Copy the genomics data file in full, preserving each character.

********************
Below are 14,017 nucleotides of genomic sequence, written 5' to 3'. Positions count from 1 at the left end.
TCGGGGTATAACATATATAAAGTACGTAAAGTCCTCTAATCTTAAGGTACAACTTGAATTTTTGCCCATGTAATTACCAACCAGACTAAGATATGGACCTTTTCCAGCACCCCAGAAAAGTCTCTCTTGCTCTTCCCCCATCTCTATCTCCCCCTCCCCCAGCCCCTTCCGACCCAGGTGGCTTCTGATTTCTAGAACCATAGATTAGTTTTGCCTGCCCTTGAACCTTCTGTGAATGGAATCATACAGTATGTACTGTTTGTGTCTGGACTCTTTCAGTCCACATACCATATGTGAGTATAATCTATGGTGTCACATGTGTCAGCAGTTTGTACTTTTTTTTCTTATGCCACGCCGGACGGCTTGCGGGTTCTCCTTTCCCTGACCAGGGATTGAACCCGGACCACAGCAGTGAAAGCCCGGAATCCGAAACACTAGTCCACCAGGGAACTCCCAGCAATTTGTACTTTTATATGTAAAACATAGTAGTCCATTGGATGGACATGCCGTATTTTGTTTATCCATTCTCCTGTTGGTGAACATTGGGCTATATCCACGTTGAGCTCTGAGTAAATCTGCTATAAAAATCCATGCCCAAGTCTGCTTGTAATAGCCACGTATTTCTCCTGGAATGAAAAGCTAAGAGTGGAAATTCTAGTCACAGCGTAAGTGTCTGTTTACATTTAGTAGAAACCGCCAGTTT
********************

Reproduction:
Below are 14,017 nucleotides of genomic sequence, written 5' to 3'. Positions count from 1 at the left end.
TCGGGGTATAACATATATAAAGTACGTAAAGTCCTCTAATCTTAAGGTACAACTTGAATTTTTGCCCATGTAATTACCAACCAGACTAAGATATGGACCTTTTCCAGCACCCCAGAAAAGTCTCTCTTGCTCTTCCCCCATCTCTATCTCCCCCTCCCCCAGCCCCTTCCGACCCAGGTGGCTTCTGATTTCTAGAACCATAGATTAGTTTTGCCTGCCCTTGAACCTTCTGTGAATGGAATCATACAGTATGTACTGTTTGTGTCTGGACTCTTTCAGTCCACATACCATATGTGAGTATAATCTATGGTGTCACATGTGTCAGCAGTTTGTACTTTTTTTTCTTATGCCACGCCGGACGGCTTGCGGGTTCTCCTTTCCCTGACCAGGGATTGAACCCGGACCACAGCAGTGAAAGCCCGGAATCCGAAACACTAGTCCACCAGGGAACTCCCAGCAATTTGTACTTTTATATGTAAAACATAGTAGTCCATTGGATGGACATGCCGTATTTTGTTTATCCATTCTCCTGTTGGTGAACATTGGGCTATATCCACGTTGAGCTCTGAGTAAATCTGCTATAAAAATCCATGCCCAAGTCTGCTTGTAATAGCCACGTATTTCTCCTGGAATGAAAAGCTAAGAGTGGAAATTCTAGTCACAGCGTAAGTGTCTGTTTACATTTAGTAGAAACCGCCAGTTT